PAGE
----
How can workplace injuries be reduced?

“Every day in this country, more than 14 workers lose their lives in preventable workplace tragedies—close to 100 deaths every week,” David Michaels, OSHA Assistant Secretary, recently said. He went on to say, “even further from the headlines and public consciousness is the fact that 4.6 million workers suffer from serious occupational injuries each year.” The sad truth is that the majority of these workplace injuries were preventable.

These tragic, workplace injuries unfortunately point to a pattern of employer neglect that shouldn’t be tolerated. We at Seeger Weiss believe that no human life and suffering should ever be reconciled as the cost of doing business or the cost of making a profit. Our firm stands up for the victims of workplace injuries. If you or a loved one has been injured, fill out this form today for a free consultation.

Although employers cannot control roadway conditions, they can and are legally responsible to ensure safe manufacturing, handling and transport practices by their employees.  See industrial accidents in the production and transfer of Ammonia.

OSHA Tries for Tougher Penalties

OSHA and other regulatory bodies are pushing for stricter enforcement and higher fines for employers who knowingly put employees at risk. Revisions to the Protecting America’s Workers Act is now under consideration in Congress and would raise the ceiling on OSHA fines, increase criminal penalties and liability for employers and expand the rights of workers’ and victims’ families. Here’s other work taking place to reduce workplace injuries especially on the roadway:

Use of Employer Administrative Databases: The Department of Health Policy and Management and the Center for Injury Research and Policy have successfully used employer administrative databases to identify systemic injuries in aluminum manufacturing.

Ten-Year Washington Truck Driver Study: The occupation of a truck driver is recognized as one of the most hazardous occupations. A study, the Washington Fatality Assessment and Control Evaluation (WA FACE) Program, tracked patterns and trends of truck driver fatalities in Washington State for ten years (1998–2007). Hazards were identified and preventions suggested.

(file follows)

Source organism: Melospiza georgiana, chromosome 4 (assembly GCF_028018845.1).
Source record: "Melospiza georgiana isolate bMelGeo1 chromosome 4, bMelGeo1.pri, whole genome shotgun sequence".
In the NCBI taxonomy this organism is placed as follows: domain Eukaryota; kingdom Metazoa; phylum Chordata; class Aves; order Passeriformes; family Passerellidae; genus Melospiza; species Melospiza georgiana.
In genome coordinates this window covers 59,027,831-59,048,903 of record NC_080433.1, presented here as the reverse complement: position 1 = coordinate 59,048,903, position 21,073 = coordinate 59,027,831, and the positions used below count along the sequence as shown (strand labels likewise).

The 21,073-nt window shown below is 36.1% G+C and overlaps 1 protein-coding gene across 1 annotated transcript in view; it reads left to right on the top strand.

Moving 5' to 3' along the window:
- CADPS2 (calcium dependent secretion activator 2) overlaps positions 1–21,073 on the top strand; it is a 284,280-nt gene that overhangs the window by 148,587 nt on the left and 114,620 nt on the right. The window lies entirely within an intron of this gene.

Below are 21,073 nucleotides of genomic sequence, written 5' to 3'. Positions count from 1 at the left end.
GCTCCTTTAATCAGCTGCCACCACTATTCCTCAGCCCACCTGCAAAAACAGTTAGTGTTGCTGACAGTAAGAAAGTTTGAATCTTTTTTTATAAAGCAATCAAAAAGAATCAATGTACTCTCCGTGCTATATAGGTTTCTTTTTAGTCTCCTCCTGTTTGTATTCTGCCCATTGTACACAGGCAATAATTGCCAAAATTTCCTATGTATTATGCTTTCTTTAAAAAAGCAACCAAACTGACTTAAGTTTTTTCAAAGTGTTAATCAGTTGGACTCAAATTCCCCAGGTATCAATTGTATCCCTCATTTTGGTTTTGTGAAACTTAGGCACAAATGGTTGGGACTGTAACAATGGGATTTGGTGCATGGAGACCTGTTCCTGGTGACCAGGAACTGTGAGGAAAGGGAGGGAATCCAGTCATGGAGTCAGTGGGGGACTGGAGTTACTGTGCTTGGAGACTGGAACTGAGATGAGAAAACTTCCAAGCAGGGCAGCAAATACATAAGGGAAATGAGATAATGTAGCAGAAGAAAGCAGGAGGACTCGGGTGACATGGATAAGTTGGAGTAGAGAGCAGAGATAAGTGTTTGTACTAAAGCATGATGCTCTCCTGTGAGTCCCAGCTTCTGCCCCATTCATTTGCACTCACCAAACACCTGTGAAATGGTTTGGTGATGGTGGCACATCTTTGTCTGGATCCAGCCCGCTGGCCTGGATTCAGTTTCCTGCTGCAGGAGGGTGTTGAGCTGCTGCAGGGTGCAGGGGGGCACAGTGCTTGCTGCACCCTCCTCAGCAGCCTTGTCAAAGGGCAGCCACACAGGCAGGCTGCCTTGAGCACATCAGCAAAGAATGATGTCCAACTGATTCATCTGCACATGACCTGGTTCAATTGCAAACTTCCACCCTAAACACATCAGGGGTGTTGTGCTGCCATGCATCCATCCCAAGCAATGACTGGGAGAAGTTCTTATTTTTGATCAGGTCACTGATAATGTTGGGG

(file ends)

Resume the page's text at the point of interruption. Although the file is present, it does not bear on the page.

Use of Technology to Improve Driver Behavior: The use of telematics in fleet management has been tested as a method to mitigate risky driving behavior by giving managers real-time data and statistics on employee driving behavior. The adoption of such technology has significantly proved to reduce workplace injuries.

Team versus Solo Driving Strategies for Commercial Truck Drivers: A case-study revealed that the presence of passengers had a protective effect on older adult male truck drivers making them drive more safely. The results will help influence current thinking on the advantages of team truck drivers in commercial trucking operations.

Global Collaboration to Improve Worker Safety on Roads: The National Institute for Occupational Safety and Health (NIOSH) and stakeholders in the United States and abroad are working together within the new National Occupational Research Agenda (NORA). The effort is using a sector-based approach, which includes all employers, all workers, and all workplaces. NIOSH and its partners have formed eight Sector Research Councils, whose participants come from academia, industry, labor, and government and will offer practical measures to prevent workplace injuries.

Check Out Our Workplace Injuries Pages: